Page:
How the GP can support a person with dementia
It is important that people with dementia have regular checkups with their GP and see them as soon as possible if they develop any health concerns. This factsheet looks at the different forms of support available from a GP for a person with dementia. It also explains how they and their carer can access them.
Treating even minor complaints can make a considerable difference to a person’s wellbeing.
GPs can offer a range of support to a person with dementia, including:
- general advice on ways of preventing illness and promoting fitness
- medical advice and treatment
- referrals to specialist help and other services.
If you think that you, or someone you know, may have dementia but it has not been diagnosed, see factsheet 426, Diagnosis and assessment.
Some people with dementia find it helpful if someone they trust goes with them to the surgery. A close friend or relative may be able to help describe any symptoms or problems to the GP. They can also remember afterwards what was said, if the person has memory problems.
In later-stage dementia, the person’s memory problems may have worsened, so it can be even more important to have someone go with them and provide support. It can also help to ensure that everyone involved is as clear as possible about what is happening.
Tips for carers: Accompanying someone to the GP
- Before going to the surgery, write down all the points you would both like to discuss with the GP. It can be difficult to remember everything you want to say during a consultation.
- Make a note of anything important the doctor says. For example, you might want to write down any medical terms that are used.
- If there is anything you do not understand, ask the doctor to explain in simpler language.
- If you come from a different background or culture from the GP, mention any relevant customs, attitudes or beliefs. This can help the GP to decide on appropriate treatment and services.
- Try not to talk to the doctor over the person’s head as though they aren’t there. If you feel you need to talk to the doctor on your own, make a separate appointment.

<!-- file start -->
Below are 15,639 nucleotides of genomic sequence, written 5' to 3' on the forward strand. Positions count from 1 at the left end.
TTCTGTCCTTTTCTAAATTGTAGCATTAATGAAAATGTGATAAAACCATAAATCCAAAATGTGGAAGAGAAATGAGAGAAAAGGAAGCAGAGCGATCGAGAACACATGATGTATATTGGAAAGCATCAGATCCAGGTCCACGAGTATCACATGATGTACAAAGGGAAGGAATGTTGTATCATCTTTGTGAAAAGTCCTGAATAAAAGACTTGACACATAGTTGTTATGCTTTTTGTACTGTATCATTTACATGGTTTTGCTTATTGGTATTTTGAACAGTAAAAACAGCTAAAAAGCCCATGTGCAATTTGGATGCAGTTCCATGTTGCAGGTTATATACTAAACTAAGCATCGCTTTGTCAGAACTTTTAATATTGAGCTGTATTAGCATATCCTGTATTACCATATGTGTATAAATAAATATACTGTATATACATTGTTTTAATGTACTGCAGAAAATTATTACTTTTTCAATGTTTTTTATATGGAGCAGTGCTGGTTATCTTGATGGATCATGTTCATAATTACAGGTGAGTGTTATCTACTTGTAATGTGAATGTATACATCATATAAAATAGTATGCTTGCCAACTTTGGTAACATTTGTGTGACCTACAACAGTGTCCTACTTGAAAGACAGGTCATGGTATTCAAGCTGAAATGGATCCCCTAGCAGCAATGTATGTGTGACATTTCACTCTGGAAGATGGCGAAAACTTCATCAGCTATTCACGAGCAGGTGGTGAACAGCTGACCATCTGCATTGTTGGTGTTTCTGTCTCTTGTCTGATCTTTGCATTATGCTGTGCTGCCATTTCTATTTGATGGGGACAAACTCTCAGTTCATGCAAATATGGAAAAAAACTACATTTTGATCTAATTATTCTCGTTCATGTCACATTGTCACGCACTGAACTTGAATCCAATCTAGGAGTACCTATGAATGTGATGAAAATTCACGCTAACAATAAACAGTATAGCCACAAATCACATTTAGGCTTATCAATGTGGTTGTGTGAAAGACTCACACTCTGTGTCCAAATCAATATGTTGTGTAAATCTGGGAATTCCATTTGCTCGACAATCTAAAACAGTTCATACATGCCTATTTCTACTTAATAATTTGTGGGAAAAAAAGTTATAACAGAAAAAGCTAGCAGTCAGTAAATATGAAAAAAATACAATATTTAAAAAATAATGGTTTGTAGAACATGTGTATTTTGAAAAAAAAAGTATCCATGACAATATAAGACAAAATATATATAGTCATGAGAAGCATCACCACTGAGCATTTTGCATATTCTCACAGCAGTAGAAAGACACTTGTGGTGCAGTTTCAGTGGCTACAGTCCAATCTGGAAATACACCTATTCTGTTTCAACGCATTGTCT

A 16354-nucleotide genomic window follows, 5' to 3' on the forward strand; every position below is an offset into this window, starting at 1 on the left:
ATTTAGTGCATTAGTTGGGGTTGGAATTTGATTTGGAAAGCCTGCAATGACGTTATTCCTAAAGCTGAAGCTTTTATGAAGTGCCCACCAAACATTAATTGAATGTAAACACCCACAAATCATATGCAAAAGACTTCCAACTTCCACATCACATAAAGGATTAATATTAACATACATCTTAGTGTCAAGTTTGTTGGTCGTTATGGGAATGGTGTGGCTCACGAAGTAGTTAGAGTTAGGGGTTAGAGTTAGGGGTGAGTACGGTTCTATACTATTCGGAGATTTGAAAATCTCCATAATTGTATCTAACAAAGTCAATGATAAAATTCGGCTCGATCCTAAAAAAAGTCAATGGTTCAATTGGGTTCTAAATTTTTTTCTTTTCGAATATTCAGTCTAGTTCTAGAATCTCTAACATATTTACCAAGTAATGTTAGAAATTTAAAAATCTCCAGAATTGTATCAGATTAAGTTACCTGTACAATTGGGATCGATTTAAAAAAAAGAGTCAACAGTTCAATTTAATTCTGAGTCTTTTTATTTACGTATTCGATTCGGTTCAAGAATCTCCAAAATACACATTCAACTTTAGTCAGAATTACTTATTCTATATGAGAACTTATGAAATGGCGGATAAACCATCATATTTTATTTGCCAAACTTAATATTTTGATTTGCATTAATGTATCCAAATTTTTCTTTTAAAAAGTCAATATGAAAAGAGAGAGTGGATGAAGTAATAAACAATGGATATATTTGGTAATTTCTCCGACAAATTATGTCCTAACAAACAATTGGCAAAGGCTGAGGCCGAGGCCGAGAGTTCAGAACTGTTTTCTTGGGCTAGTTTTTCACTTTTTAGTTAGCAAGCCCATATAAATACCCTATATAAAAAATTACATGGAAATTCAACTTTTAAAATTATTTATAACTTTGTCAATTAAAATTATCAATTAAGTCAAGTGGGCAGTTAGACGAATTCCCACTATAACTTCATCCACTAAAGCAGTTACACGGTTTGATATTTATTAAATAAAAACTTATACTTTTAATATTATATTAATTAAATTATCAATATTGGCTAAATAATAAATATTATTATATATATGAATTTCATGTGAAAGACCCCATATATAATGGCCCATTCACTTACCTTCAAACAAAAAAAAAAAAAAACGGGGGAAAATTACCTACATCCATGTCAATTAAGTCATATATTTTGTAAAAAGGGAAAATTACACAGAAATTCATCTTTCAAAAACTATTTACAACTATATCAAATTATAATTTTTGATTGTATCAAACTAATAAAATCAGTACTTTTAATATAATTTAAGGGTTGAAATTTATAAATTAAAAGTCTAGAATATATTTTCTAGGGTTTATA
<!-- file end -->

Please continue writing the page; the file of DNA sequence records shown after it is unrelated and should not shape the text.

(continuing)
- At the end of the appointment, offer to leave the room so that the person with dementia can speak with the doctor alone.
Sometimes people with dementia prefer to see their GP alone, or it may not be possible for anyone to go with them. If this is the case, a carer or family member may wish to talk to the GP afterwards. When a carer or relative contacts a GP with concerns about a person, the GP may decline discussion on the grounds of breaking patient confidentiality.
The General Medical Council (GMC) has issued guidance on this matter (Confidentiality, 2009). This guidance states that doctors should listen to the concerns of carers, relatives, friends or neighbours because they may have valuable information that can help their patient. The GP should make it clear that they may tell the patient about the conversation.
Capacity refers to the ability of the person with dementia to make decisions for themselves. For more information on capacity, see factsheet 460, Mental Capacity Act 2005.
If a person has capacity to make decisions about their health and related matters, their doctor should only share information about them in certain situations. This would be when the benefit to the public or another person may outweigh the public interest and/or patient’s rights in keeping the information confidential. Examples could be when not sharing the information may result in a crime being committed, or another person being harmed.
The guidance states that if the person does not have the capacity to consent to their information being shared, the doctor should assume that they would want those closest to them to know about their condition, unless they have indicated otherwise.
If someone who lacks the ability to consent to share information objects to their information being shared, the doctor can still share relevant information with carers, relatives or friends if they think it is in the person’s best interests. The GP may also need to share some information with relatives, friends or carers to determine what is in the person’s best interests.